The Italian context is significantly different from that of other European countries such as the UK. Italy has only recently become a country of inward migration, after being a land of emigrants for a sustained period of time. Furthermore, in modern Italy a racialised identity still persists, initially constructed in the early twentieth century during Fascism and colonialism, and set in opposition to darker-skin people. Thus the idea of a black Italian is still thought of as an oxymoron, as demonstrated by widespread media, political attitudes and discourses.
This Fellowship will give me the opportunity to explore the creation of a postcolonial and multicultural Italian identity by focusing on the case study of the Italian Zigula.
The Zigula, who experienced a number of migrations within and outside Africa, have a unique and long-standing relation to Italy and to Italian. In fact they settled in Italy prior to the recent migration, hold Italian passports, and include among their number Italian-born members. In addition, an earlier generation had direct experience of Italy as a colonial power in Somalia where they lived in servitude.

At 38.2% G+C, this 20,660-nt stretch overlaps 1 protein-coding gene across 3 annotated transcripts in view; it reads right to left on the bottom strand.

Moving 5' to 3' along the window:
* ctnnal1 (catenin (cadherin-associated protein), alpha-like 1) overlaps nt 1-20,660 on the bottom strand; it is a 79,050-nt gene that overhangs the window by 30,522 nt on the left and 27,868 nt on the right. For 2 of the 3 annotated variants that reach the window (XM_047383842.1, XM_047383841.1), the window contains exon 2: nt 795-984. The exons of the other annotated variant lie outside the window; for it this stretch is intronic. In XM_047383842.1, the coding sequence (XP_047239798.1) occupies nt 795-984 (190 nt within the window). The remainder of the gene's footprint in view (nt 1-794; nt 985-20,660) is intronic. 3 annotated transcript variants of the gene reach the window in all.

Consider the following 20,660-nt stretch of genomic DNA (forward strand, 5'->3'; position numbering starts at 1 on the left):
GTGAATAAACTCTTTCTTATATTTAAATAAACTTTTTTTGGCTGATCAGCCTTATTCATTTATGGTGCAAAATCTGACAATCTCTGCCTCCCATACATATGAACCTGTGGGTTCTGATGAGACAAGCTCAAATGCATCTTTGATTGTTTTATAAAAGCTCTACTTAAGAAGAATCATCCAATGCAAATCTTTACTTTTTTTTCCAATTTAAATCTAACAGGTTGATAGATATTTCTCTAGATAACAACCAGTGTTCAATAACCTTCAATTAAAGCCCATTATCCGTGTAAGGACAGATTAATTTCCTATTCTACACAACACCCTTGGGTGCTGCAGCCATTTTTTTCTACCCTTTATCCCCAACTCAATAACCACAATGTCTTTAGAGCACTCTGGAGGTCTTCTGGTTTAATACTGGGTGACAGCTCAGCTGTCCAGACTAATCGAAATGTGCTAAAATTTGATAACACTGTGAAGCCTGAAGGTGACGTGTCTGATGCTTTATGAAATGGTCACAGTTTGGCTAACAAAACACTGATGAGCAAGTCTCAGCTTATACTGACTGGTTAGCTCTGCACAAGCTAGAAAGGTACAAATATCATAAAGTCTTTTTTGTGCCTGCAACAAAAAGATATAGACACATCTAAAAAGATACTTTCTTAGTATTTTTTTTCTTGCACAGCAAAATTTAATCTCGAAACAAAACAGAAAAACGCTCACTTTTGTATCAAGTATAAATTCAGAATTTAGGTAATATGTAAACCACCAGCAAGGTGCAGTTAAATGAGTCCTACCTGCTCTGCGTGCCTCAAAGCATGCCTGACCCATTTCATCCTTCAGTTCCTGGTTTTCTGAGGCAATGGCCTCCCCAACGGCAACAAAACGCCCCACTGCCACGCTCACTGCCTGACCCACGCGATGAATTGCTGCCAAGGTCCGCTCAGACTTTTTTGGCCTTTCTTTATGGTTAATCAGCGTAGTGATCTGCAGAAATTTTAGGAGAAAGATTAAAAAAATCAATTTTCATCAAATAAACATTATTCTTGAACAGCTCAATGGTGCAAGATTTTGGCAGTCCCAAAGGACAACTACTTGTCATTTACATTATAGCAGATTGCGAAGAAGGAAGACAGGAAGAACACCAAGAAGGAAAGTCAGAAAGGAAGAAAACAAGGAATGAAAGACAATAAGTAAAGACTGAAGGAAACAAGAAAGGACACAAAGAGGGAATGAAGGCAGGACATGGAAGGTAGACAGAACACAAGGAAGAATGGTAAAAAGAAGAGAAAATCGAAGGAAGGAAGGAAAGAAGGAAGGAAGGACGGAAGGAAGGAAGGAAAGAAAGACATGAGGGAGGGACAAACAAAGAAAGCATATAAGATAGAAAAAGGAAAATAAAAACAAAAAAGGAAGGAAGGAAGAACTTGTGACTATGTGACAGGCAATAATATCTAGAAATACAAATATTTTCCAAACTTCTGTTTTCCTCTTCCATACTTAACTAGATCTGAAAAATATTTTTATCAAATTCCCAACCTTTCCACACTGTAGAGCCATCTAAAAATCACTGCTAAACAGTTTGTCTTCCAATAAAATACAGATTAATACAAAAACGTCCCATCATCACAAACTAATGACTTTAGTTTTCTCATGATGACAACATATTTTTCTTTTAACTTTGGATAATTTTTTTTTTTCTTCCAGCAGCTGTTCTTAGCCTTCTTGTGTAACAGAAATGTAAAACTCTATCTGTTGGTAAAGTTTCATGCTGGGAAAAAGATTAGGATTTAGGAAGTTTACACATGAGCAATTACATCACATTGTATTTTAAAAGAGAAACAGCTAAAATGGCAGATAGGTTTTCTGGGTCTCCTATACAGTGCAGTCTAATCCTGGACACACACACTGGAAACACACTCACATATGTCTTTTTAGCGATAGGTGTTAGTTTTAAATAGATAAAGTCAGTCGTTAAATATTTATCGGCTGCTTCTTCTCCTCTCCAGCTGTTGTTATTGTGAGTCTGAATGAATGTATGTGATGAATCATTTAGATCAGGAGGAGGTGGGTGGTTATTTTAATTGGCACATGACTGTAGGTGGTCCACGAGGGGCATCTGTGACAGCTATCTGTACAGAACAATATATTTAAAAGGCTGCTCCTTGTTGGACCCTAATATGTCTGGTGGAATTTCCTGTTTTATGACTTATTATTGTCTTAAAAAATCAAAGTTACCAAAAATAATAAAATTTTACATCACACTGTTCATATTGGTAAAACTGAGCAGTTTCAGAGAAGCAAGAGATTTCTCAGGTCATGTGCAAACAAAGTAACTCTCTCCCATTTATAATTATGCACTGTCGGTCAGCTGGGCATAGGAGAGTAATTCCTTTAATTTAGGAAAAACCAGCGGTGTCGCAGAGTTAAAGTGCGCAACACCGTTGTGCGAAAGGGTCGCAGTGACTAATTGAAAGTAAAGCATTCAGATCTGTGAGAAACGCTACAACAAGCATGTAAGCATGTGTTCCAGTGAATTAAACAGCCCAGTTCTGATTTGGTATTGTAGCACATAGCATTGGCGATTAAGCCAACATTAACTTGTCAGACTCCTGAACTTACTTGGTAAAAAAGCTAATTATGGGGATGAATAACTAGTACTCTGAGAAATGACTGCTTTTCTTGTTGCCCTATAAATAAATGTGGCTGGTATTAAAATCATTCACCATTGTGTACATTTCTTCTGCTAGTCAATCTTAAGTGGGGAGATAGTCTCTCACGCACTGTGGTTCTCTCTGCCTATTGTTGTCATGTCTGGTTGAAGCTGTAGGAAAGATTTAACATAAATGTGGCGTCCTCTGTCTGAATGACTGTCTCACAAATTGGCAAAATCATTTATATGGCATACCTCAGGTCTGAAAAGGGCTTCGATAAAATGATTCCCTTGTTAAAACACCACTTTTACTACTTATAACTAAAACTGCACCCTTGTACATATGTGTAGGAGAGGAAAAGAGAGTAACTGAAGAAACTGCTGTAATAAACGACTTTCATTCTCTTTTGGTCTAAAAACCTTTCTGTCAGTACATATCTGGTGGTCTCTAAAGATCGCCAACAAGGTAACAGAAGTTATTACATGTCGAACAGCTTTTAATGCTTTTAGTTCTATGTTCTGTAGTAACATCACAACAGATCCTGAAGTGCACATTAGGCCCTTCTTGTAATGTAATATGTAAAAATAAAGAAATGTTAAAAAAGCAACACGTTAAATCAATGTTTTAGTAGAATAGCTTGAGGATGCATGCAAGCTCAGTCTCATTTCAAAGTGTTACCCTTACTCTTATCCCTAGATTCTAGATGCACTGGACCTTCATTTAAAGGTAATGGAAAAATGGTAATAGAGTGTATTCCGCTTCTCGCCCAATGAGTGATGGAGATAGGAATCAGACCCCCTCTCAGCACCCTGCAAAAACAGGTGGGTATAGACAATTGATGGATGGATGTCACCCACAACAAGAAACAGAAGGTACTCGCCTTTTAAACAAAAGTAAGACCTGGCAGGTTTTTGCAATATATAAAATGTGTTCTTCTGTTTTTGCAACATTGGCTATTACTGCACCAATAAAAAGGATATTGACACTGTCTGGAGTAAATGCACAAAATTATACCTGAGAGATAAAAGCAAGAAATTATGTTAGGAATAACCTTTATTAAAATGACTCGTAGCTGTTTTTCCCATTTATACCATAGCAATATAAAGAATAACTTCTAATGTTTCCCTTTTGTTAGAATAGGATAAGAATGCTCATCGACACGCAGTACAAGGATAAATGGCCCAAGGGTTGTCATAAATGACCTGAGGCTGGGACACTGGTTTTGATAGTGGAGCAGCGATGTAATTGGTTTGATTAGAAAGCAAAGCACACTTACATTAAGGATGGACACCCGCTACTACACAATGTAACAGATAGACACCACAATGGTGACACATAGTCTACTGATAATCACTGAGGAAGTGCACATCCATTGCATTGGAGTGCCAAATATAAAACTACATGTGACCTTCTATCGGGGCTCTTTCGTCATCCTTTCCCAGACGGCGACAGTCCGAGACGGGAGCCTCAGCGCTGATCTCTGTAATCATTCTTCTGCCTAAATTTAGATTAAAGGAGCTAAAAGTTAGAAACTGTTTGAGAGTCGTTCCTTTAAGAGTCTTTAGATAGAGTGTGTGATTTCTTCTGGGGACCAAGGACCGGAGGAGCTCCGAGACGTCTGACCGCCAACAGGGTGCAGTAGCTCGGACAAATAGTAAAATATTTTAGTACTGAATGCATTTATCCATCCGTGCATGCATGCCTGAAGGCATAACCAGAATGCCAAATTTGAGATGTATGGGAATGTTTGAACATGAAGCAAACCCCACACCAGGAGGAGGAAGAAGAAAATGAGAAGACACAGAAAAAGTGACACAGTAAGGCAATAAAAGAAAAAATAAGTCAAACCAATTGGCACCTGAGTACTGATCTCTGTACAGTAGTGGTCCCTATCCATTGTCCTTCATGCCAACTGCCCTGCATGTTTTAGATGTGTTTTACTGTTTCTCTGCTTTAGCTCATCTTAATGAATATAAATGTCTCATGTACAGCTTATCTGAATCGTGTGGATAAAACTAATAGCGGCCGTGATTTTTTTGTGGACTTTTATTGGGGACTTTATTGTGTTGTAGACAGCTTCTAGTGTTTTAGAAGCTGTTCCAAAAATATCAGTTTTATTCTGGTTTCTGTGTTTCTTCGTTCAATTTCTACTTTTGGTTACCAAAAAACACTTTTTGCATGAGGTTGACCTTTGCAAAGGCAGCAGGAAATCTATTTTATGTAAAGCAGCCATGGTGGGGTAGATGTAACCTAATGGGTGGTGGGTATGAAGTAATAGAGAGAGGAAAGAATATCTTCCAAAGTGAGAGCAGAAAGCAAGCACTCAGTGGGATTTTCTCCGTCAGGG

The main focus of my research lies in the power of language. In particular, I will investigate the roles of three languages (Italian, Swahili and English) in the construction of African Italian, and specifically Italian Zigula, identities. I aim to demonstrate that understanding these processes of identity construction and their multilingual nature is essential to building a postcolonial and plural Italian culture.
I will adopt a variety of methodologies (e.g. oral history, narrative theories, critical race theory and cultural studies) to approach material that mostly consists of oral testimonies, some collected by anthropologists, such as Francesca Declich, and others which I propose to collect myself, through semi-structured interviews to be carried out in Kenya, Tanzania, the USA and Italy.
Themes of language, identity and narration have been explored by authors working in postcolonial studies. By extending this analysis to a different colonial and postcolonial context and bringing to my research the perspective of an insider/outsider – since I am a Zigula who grew up in Italy, fostered by non Zigula parents – I hope to shed light on a diasporic experience which is controversial, multifaceted and, importantly, different from those analysed in the literature to date.